YOU CAN READ
Persuading Captain Mac
APTAIN MACOMANGUS’S classified ad in the Babbington Reporter said
Bay Way was a stub of a street that ran from Bolotomy Road to a canal that led to the bay. There was only one house there, a tiny white one that had to be Captain Macomangus’s. A low white picket fence surrounded a front yard no bigger than my bedroom at home. Rambling roses grew along the fence.Unfortunate circumstances force me to sell the most beautiful boat presently afloat. Captain Macomangus, Bay Way, Babbington.
My mother brought the car to a stop in front of the house, but she left the motor running. I was sitting in the back seat, and Patti was riding in the front passenger’s seat, the sidekick’s seat. A fine drizzle had begun to drift lazily down from the gray sky, and a chill was in the air.
“It’s like a doll’s house,” said my mother.
“Yes,” said Patti, exhaling the word, pressing her nose to the window like a girl in front of a toy store. Her breath condensed as a circle of dew.
“Do you think he’s home?” my mother asked.
“I don’t know,” I said, “but I’ll find out.”
I walked to the front gate, which came no higher than my knees. I swung the gate open, and in two strides reached the front door. A length of string extended from a hole beside the door, and I pulled it. I heard a tiny tinkling sound from inside, as if I’d rung a bell made of glass. I waited for someone to come to the door, but no one did. I rang twice more, and when no one answered the third ring, I returned to the car.
“I guess he’s not home,” I said.
“He’s looking out the window,” Patti whispered. “I saw him. He looks kind of frightened. Maybe he thinks we’re burglars.”
I looked over my shoulder and caught a glimpse of a man watching from behind a raised curtain. Then the curtain fell and he withdrew.
“Come with me,” I said to Patti and my mother. “Maybe he’ll feel better if he can see all of us, instead of having you in the car.” Together, we went to the door, and this time I knocked.
“Hello!” I called. “Anybody home?”
The door opened a couple of inches, and a short man with a worried look peered out at us.
“I guess you didn’t hear the bell,” I said.
“I heard it,” said the man, “but I thought you might go away.”
“Most of ’em go away, if I just wait ’em out.”
“People who come about my Arcinella.”
“But your boat is for sale, isn’t it?”
“Maybe,” he said. “Maybe not.”
“Aren’t you Captain Macomag—” I tried, consulting the ad in the Reporter.
“Yep, that’s me,” he said. “Cap’n Mac.”
“Did you place this ad for the boat?”
“Well, then we’d like to see it,” I said. “My mother and I and—” I saw an opportunity to give myself a harmless thrill, so I took it. “—my girlfriend.”
“Don’t get carried away,” muttered Patti.
“Sorry,” said Captain Mac, eyes downcast.
“You mean we can’t see the boat?” I asked.
“I just don’t want a lot of strangers poking around my Arcinella.”
“There are only three of us,” I said, “and we’ll be really careful.”
“I—I just don’t think I want to sell her to you,” he said.
“What’s wrong with us?” I asked, hurt.
“Nothing’s wrong with you,” he said gently, “It’s just that, well, maybe I don’t want to sell my Arcinella at all.”
“But you advertised it—her,” I said.
“I did, but I don’t see as how that obligates me to sell her. I’ve had a change of heart.”
“At least let us see Arcinella,” I said, “after we drove all the way down here.”
“Maybe some other time,” he said.
He began closing the door, but I put my foot in the opening, as door-to-door salesmen were said to do under similar circumstances. I turned away from Captain Mac and gave Patti and my mother a wink. “Can’t we at least come inside so that the ladies won’t have to stand in the rain?” I asked the captain.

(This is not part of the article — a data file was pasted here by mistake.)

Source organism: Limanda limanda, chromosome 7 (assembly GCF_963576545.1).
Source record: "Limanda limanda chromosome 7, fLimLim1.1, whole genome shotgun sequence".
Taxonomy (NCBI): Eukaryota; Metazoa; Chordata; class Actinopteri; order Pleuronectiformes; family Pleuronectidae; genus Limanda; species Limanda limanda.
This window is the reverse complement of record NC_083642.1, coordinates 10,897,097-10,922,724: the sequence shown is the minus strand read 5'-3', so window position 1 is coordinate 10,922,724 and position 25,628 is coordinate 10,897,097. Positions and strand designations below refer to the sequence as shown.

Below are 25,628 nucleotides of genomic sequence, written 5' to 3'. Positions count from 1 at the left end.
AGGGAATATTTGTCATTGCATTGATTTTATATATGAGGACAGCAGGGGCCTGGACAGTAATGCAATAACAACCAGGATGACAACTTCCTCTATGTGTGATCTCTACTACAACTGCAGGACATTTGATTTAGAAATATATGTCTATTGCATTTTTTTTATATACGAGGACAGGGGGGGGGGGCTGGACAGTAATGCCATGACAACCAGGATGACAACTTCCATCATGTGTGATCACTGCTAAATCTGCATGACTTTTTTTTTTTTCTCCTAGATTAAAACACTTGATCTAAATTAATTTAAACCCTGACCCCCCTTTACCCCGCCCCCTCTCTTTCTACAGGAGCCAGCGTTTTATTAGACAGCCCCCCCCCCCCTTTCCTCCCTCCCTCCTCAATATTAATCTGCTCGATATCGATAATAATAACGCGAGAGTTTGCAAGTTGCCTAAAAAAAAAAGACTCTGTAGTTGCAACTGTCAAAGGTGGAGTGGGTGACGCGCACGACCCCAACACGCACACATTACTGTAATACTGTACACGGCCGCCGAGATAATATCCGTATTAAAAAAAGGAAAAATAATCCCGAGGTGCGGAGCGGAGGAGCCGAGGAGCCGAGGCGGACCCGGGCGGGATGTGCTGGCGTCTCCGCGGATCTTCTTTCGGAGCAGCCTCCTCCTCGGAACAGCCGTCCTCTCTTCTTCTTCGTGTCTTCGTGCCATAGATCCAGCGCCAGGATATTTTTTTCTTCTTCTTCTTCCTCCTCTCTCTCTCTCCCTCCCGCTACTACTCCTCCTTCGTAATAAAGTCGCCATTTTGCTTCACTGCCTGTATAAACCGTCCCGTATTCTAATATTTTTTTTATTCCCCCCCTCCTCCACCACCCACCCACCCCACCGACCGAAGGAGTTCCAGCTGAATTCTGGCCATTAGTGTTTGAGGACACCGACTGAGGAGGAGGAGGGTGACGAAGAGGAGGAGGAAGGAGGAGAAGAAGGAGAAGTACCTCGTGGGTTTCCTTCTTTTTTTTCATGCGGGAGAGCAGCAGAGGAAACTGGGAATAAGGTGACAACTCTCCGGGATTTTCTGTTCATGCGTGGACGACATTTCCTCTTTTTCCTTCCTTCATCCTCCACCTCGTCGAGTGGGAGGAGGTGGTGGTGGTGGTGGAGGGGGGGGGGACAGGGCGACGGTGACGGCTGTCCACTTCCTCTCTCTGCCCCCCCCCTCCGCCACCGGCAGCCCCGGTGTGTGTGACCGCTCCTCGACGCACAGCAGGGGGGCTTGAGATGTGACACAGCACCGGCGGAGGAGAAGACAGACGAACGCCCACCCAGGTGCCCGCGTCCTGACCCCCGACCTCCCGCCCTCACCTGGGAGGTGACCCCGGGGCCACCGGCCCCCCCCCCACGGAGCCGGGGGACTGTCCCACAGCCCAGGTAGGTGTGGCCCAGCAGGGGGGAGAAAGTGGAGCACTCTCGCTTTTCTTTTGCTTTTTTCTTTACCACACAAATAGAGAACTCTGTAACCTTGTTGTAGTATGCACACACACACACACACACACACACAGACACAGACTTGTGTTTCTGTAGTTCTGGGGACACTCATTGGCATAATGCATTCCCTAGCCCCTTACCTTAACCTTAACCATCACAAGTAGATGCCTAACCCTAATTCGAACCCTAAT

“Oh, my goodness!” he said, apparently quite embarrassed to realize that he had forgotten his manners in his anxiety over the fate of Arcinella. “Of course you can come in. Get in out of the rain and dry off and I’ll make you some tea.”
So Captain Mac took us in. He fussed over us. He made tea for us. He told us stories about Arcinella, stories about himself, stories about bygone days in old Babbington, and legends of life on the bay. He told us, several times, that he considered Arcinella the most beautiful boat afloat, and he got misty-eyed when he told us that his age and failing health meant that he really did have to sell her, and finally, after nearly an hour, he allowed us to persuade him to let us have a look at her. By then, we had persuaded ourselves that Arcinella had to be ours.
Dying to support this work, but at a loss
about how to do it?
Copyright © 2001 by Eric Kraft
Inflating a Dog is a work of fiction. The characters, incidents, dialogues, settings, and businesses portrayed in it are products of the author’s imagination and are not to be construed as real. Any resemblance to actual events or persons, living or dead, is entirely coincidental.
All rights reserved. No part of this book may be reproduced or transmitted in any form or by any means, electronic or mechanical, including photocopying, recording, or by any information storage and retrieval system, without permission in writing from the author.
Picador USA will publish Inflating a Dog in the summer of 2002.
For information about publication rights outside the U. S. A., audio rights, serial rights, screen rights, and so on, e-mail Kraft’s indefatigable agent, Alec “Nick” Rafter.
The illustration at the top of the page is an adaptation of an illustration by Stewart Rouse that first appeared on the cover of the August 1931 issue of Modern Mechanics and Inventions. The boy at the controls of the aerocycle doesn’t particularly resemble Peter Leroy—except, perhaps, for the smile.